Why stop blogging now? Here's a whole other version that we compiled with veteran R consultant and pollster Bruce Donisthorpe who broke the news on KANW that Senator Jennings had lost in Roswell. He did it before 10 p.m. and was the first in the state with that big legislative story and many others. First the political autopsy on Jennings' loss:

New Mexico’s legislative races Tuesday night were often tied to the results at the top of the ticket. Strong Dem performances at the top led to major pickups for the Dems in Bernalillo and Dona Ana counties, while a strong GOP performance at the top of the ticket doomed the efforts of State Senator Tim Jennings in Roswell.

As the dust settled as we went to press, the Republicans had a net gain of 3 seats in the State Senate – the same number of seats they lost in the 2008 election 4 years ago. In the State House, Dems were poised to pick up a net gain of 2 seats for a 38-32 chamber majority.

One wonders if the Republicans might have done a little better in some of the House races if the Governor had spent more money in State House races.

Cliff Pirtle, the 27 year old farmer who beat Jennings by about 500 votes, definitely benefitted from the fact that Romney, GOP US Senate candidate Heather Wilson and southern GOP Congressman Steve Pearce each won Chaves County by over 7,500 votes. That triumph enabled Pirtle to squeak out a 650 victory over Jennings. Pirtle added a 180 vote win in Eddy County, while Jennings cut Pirtle’s margin by winning by 300 on the Mescalero Apache Indian Reservation in Otero County.  The loss of Jennings means Senators will elect a new President Pro-Tem in January.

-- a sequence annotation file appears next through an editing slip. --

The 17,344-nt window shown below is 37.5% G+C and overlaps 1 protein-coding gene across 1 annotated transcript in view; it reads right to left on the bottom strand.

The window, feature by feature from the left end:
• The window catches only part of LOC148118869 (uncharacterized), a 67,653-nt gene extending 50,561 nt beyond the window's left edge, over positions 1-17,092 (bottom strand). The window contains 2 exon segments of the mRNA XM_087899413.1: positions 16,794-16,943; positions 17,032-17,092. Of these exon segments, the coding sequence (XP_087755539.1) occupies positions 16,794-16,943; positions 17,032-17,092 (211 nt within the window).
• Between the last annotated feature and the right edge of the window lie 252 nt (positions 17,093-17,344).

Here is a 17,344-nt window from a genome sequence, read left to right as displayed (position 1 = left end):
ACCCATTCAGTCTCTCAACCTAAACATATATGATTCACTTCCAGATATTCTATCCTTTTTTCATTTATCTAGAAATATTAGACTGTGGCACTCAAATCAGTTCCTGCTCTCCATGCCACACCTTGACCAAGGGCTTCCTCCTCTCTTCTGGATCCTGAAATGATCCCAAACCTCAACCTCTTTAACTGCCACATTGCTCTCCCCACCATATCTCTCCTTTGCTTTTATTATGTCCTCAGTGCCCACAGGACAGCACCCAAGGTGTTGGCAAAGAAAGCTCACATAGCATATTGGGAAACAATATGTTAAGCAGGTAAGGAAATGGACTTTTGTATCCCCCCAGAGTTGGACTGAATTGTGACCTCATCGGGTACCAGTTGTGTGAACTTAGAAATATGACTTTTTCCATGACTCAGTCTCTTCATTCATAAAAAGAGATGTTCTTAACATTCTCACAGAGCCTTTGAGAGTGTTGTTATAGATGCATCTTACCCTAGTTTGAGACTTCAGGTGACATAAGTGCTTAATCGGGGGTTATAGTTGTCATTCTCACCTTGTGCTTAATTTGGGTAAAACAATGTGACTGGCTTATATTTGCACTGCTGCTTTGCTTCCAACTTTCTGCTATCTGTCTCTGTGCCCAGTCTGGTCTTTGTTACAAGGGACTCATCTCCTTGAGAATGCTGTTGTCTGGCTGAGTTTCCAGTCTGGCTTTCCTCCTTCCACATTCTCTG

In Valencia County, Senate Majority Leader Michael Sanchez withstood a tough barrage of GOP-led attacks by scoring a 1,500 vote victory over GOP challenger David Chavez. Sanchez’s victory shows he is now “King of the Hill” in the State Senate--having defeated all comers--and all legislative roads on every bill for the next four years go through his desk. 

In Bernalillo County, President Obama’s 16-point win over Mitt Romney led to a 43-thousand vote win. That huge margin enabled Dem candidates Emily Kane (House District 15, North Valley) to hold an important seat for the Democrats, while Elizabeth Thompson (House District 24, NE Heights) toppled incumbent GOP State Rep. Conrad James and picking up the seat for the Dens.

Other Dems who scored big wins include: State Senator-Elect Daniel Ivey Soto (Senate District 15, NE Heights), who won 53%-47% over former State Sen. Diane Snyder who lost the seat in 2008; and State Sen. Tim Keller (Senate District 17, SE Heights) who beat back a spirited challenge from former Democrat State Senator turned Republican Shannon Robinson. 

Republican state lawmakers held their own in territory not so dominated by Obama, including Republican State Senator John Ryan (Senate District 10, West Side) who beat former State Senator and Independent candidate Joe Carraro by 55%-45%; State Rep. Nate Gentry (House District 30, NE Heights) who defeated Mary Ellen Broderick by 8 points.